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The Bellows Bottom Line

Practical advice on expansion joints
by Greg Perkins

JULY 2010

This month –– 'Everything
Faithful EJ Rex It’s been a good faithful expansion joint, giving you many years of reliable… and now its time to put it down. Saying goodbye can be hard, but it’s not always necessary. And no, this has nothing to do with cloning. That old friend can be refurbished with a new bellows, maybe with even a few upgrades. How do you know whether it’s time to pull the plug or pump in new life? The economics of extending life A refurbishment makes sense when the cost of the expansion joint piping and fittings well outweigh the cost of the bellows. That is almost always true for stainless steel systems or large diameter carbon steel systems, especially with flanges. Refurbishments are usually 60% the cost of a new assembly. Turn-around time is short compared to a new unit; anywhere from 24 hours to 2 weeks. Upgrades to corrosion resistant bellows materials such as alloy 625 are a good idea. Another wise investment is going with a 2-ply testable bellows along with the alloy upgrade. Check for vital signs Inspect the condition of the piping, flanges, and hardware attachments inside and out for significant corrosion damage. REALLY important – do a weldability test on the base material using a TIG torch, running about a 2 inch pass in a couple of spots near the existing bellows attachment. If there are no signs of cracking and the welds pass a dye-pen test then the material is sound, and reinstalling a bellows to it should be no problem.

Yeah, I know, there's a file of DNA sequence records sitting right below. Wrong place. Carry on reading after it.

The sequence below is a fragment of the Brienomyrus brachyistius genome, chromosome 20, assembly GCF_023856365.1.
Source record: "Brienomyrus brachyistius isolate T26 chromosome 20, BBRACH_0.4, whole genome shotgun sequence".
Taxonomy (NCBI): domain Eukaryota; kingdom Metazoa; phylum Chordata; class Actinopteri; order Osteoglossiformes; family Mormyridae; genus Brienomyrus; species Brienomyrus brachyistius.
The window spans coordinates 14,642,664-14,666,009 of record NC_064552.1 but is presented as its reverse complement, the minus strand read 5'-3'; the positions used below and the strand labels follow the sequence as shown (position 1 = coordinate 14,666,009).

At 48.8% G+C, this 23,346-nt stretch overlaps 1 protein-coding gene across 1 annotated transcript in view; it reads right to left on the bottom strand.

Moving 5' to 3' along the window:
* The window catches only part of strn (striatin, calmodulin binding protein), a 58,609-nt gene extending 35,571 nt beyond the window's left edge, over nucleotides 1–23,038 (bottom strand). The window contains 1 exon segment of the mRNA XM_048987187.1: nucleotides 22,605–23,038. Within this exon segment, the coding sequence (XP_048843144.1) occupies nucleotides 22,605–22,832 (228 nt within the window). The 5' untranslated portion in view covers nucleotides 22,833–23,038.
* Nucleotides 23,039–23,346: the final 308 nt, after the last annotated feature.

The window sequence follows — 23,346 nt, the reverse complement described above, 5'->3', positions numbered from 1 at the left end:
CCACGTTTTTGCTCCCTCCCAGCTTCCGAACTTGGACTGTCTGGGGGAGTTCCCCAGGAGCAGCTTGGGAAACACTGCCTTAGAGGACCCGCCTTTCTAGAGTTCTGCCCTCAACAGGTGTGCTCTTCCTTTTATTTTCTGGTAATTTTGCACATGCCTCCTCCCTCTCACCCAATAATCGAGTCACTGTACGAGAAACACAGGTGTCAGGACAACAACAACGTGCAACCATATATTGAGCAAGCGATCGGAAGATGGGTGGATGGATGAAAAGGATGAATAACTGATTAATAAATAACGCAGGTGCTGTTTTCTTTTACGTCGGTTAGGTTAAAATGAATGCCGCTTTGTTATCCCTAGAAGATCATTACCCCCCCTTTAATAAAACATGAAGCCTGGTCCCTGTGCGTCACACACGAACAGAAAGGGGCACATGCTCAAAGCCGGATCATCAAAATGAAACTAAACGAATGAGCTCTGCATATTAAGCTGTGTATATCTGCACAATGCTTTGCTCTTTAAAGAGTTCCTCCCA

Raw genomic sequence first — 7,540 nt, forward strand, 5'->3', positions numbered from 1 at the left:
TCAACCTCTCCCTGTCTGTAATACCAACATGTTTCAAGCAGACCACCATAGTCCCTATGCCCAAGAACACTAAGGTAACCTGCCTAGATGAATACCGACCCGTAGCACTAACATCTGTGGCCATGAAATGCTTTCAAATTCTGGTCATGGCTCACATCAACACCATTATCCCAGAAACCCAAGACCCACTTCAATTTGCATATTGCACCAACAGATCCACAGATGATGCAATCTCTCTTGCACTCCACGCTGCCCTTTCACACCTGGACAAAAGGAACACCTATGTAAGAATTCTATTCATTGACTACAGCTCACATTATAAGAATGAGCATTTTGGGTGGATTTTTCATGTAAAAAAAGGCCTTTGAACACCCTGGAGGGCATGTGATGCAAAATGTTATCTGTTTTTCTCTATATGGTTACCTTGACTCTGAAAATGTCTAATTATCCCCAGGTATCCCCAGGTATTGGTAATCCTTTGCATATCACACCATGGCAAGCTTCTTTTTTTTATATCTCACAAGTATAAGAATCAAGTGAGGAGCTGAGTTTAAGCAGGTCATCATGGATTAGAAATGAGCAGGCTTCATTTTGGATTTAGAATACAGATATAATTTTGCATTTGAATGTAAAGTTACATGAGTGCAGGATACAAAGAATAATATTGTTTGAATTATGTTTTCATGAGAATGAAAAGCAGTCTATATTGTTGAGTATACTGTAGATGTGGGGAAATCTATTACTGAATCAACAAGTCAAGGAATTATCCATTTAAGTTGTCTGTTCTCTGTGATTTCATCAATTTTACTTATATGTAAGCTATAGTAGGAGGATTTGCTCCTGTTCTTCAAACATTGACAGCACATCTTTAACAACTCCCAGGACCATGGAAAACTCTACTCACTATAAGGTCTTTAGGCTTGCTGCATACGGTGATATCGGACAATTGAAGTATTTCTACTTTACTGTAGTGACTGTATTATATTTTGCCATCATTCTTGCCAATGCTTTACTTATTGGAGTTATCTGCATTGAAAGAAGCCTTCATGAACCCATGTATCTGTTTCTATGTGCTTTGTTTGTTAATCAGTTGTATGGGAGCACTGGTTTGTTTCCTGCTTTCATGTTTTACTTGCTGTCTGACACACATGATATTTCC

Refurbishing aging expansion joints

Old is New Again'
If the piping is austenitic stainless steel that has been in high temperature service, put a strong magnet to it. If the magnet sticks then the stainless steel is turning ferritic – that’s bad, and it’s time for a new unit.

Avoiding the flat-line As time is usually critical, when shipping the unit out for refurbishing don’t forget to include the MSDS. The last thing you need during an outage is a safety work stoppage while awaiting paperwork. Also for flanged units (unless you’re really sure of the alignment) it can be easier to reinstall by leaving one flange loose with a field weld to ensure proper fit-up.

It’s decision time and you, being the sentimental (and frugal) type, opt to stick with your faithful friend. That old reliable expansion joint is now sporting a shiny new bellows. With refurbishments there are no goodbyes… just good buys. I have GOT to get a new writing staff.

Next Month –– Expansion joints that have lasted 30 years
The Bellows Bottom Line is a publication of Oakridge Bellows –– for a free subscription contact us at BBLine@oakridgebellows.com For expansion joint information Greg Perkins can be contacted at gperkins@oakridgebellows.com or (830) 626-7773 Oakridge Bellows 190 S. Seguin St. New Braunfels, TX 78130